About the music, I must suspend judgment, but along with Anna Knaap’s Introduction, which retraces the stages of the procession in the city, Grijp’s essay reminds us of the multi-media apect of the event in the lives of both honorand and citizens of Antwerp alike. Moreover, any study confined to the Rubens oil sketches and their translation into vivid etched commemorative illustrations by Theodoor van Thulden will neglect one unrepresented element of the Pompa ceremony: tableaux vivants, which became animated at the advent of the regent. Ramakers foregrounds those tableaux as well as the presence of named allegories, as he fruitfully underscores their joint origins in the heritage of local vernacular chamber of rhetoric presentations in Netherlandish cities.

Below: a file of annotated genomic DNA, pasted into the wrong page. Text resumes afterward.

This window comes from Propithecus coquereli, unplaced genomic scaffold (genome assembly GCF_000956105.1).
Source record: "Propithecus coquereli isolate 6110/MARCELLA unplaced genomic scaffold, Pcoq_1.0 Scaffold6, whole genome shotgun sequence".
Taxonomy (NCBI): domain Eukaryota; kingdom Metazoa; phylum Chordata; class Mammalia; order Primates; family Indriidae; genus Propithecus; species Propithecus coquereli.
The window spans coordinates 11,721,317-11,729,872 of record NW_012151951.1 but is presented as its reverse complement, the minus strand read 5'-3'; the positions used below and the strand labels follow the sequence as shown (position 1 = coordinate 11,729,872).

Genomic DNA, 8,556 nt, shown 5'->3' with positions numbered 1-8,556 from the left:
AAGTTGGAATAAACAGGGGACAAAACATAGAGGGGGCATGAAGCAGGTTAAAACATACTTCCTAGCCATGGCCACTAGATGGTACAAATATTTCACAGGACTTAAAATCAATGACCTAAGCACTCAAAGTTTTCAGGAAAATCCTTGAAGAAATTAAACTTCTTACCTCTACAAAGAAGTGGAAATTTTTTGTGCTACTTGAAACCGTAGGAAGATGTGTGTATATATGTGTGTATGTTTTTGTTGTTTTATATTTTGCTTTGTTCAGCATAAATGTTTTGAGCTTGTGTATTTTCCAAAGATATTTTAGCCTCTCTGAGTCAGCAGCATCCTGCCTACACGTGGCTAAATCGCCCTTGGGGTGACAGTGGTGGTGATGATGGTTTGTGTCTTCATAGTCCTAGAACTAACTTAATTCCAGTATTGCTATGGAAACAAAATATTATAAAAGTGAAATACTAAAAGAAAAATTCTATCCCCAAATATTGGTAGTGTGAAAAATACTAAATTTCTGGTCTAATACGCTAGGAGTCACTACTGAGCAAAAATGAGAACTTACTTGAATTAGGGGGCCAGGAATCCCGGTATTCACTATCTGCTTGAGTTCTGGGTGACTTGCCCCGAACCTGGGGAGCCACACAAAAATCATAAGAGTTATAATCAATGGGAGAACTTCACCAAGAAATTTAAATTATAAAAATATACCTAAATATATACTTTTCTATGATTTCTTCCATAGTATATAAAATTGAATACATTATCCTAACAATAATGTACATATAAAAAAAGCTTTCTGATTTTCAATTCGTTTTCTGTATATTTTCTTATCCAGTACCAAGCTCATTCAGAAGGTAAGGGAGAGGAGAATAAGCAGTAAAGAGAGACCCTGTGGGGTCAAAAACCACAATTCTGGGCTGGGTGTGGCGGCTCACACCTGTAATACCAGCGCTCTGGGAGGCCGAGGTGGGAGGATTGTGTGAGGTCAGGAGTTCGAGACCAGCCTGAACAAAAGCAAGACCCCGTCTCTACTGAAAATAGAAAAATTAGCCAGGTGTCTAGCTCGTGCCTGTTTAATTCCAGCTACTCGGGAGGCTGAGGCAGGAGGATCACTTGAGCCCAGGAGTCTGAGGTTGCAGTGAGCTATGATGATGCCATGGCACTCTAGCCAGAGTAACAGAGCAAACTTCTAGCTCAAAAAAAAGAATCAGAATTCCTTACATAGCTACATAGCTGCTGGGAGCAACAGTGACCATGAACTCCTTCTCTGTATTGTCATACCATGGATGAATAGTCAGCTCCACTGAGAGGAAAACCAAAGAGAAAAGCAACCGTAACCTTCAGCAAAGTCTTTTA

Other understudied formal components of the Pompa include classical imagery, both literary and visual. Putnam’s learned investigation of Virgil imagery underscores the coded significance of not only Latinity per se, but also the implied equation by Gevartius of Archduke Ferdinand, the incoming regent and military hero of the recent battle of Nördlingen, with mighty Caesar Augustus, Virgil’s own patron. Specific themes from the Aeneid – Neptune Calming the Tempest and the Temple of Janus – are already familiar, but the Latin program by Gevartius rings changes on the original as it bestows compliments on Ferdinand as both the new Aeneas as well as Augustus. Here, one may recall the foundational study about mythic Habsburg ancestral claims by Marie Tanner, The Last Descendant of Aeneas (New Haven, 1993; not cited). Besides this classical equation, Carmen Arnold-Biucchi uses a different visual source, classical coins – avidly collected and studied by Rubens, Gevartius, and their intellectual circle, including Charles de Croy – as sources for specific allegories and personifications used in the Pompa.